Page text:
As weird as it may seem, 1973’s Invasion of the Bee Girls was the first film venture of Nicholas Meyer (he wrote the script), the man who would go on to direct two successful Star Trek films, as well as movies like Time After Time and The Day After. The movie was directed by Denis Sanders and can be categorized as a science fiction flick or a horror flick, although I prefer to tag it as simply “weird.”
The story centers on scientists working at Brandt Research, a company with heavy ties to government agencies. Most of the male scientists are brilliant, but they also happen to be sex maniacs, humping whoever they can convince into their beds. Unfortunately, more and more of these scientists are being found dead. The possible cause of death? The men died of sexual exhaustion that led to congestive heart failure.
Anyway, that’s what security agent Neil Agar (William Smith, the “Marlboro Man”) must find out, as he goes to California to investigate the deaths. Working with the local sheriff (Cliff Osmand), Agar also gets to know the firm’s head librarian, one Julie Zorn (Victoria Vetri).
It turns out that a female scientist, an entomologist by the name of Susan Harris (Anitra Ford, best remembered as one of the original models on television’s “The Price is Right”), is the queen of a group of women who are “bee girls,” as they have mutated into bee-like creatures (most noticeable in their eyes, which are compound) and have supposedly adapted bee-like habits, such as killing their mates (not accurate, as drones commit “suicide” when mating with a queen only).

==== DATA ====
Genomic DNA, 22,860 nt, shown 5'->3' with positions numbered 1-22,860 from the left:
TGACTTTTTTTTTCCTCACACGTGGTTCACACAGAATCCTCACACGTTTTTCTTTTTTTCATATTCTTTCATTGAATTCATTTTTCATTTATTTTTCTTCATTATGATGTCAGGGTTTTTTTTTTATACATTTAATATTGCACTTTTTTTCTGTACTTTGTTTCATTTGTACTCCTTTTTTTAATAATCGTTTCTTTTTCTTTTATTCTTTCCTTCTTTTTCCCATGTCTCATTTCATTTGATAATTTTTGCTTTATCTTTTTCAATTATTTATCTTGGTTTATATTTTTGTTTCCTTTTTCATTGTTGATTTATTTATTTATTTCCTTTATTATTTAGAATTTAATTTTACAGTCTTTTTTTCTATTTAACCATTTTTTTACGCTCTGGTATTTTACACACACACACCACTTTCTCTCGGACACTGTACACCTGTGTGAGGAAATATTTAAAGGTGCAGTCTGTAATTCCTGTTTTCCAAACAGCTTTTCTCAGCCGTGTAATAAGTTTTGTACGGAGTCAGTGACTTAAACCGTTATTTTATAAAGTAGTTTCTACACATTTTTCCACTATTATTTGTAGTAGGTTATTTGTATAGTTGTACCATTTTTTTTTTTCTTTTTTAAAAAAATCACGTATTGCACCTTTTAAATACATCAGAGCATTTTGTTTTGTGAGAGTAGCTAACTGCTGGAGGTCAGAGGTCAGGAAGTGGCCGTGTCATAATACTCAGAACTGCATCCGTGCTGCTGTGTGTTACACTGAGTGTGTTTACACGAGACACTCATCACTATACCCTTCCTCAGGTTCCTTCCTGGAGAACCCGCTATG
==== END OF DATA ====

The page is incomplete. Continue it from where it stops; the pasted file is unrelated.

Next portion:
Agar eventually tracks down Harris, after some twists and turns (including a homosexual subplot). Their first encounter proves futile, although Agar knows more than he lets on. In the meantime, Harris converts another woman into a bee girl (the process involves white, marshmallow-like goo and gamma radiation), which must be seen to be believed.
Agar tries in vain to convince the department heads of the company of the situation, but he is scorned by several key scientists. When Julie herself is selected as the queen’s next conversion victim, it falls on Agar to stop the menace once and for all.
Although not a stellar film, Invasion of the Bee Girls is a guilty pleasure, securing points for its lovely collection of buxom bee girls, some solid performances, a fun and well-written script, a hilarious soundtrack, and deft direction by Denis Sanders (a two-time Oscar winner—this was his last directorial stint). There are Russ Meyer qualities to this flick that make it fun to watch, although not all fans of the weird will enjoy the ride. Hardcore fans of science fiction and horror will also find little that will appeal here, as the “science” is much too wonky and the sets and effects much too cheap. If you catch the “buzz,” however, you may want to add Invasion of the Bee Girls to your collection.